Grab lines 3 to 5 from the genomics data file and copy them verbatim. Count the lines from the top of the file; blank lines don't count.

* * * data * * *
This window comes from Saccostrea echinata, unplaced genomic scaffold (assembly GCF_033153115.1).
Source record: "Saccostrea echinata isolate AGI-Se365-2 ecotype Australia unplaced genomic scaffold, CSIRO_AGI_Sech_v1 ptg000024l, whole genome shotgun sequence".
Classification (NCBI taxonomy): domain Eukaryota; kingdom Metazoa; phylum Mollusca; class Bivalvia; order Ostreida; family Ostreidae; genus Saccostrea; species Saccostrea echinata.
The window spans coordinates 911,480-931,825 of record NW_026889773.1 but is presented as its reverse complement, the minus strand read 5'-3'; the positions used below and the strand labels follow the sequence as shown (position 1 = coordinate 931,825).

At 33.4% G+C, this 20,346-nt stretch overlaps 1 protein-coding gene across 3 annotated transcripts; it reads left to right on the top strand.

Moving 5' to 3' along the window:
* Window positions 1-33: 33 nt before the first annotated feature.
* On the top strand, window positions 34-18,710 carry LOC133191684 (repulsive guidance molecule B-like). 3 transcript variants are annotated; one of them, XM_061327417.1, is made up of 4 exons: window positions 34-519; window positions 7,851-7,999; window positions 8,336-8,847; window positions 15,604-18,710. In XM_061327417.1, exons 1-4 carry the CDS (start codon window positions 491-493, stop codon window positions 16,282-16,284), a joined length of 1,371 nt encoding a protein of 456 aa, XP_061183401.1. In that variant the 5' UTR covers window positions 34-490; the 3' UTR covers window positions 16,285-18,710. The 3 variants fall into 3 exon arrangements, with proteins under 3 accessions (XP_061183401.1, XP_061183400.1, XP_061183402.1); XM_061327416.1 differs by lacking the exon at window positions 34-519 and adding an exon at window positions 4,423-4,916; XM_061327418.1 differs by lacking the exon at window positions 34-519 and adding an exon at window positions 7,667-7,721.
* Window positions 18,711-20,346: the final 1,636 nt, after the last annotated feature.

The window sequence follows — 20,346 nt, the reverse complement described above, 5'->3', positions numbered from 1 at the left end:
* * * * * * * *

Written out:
Classification (NCBI taxonomy): domain Eukaryota; kingdom Metazoa; phylum Mollusca; class Bivalvia; order Ostreida; family Ostreidae; genus Saccostrea; species Saccostrea echinata.
The window spans coordinates 911,480-931,825 of record NW_026889773.1 but is presented as its reverse complement, the minus strand read 5'-3'; the positions used below and the strand labels follow the sequence as shown (position 1 = coordinate 931,825).

At 33.4% G+C, this 20,346-nt stretch overlaps 1 protein-coding gene across 3 annotated transcripts; it reads left to right on the top strand.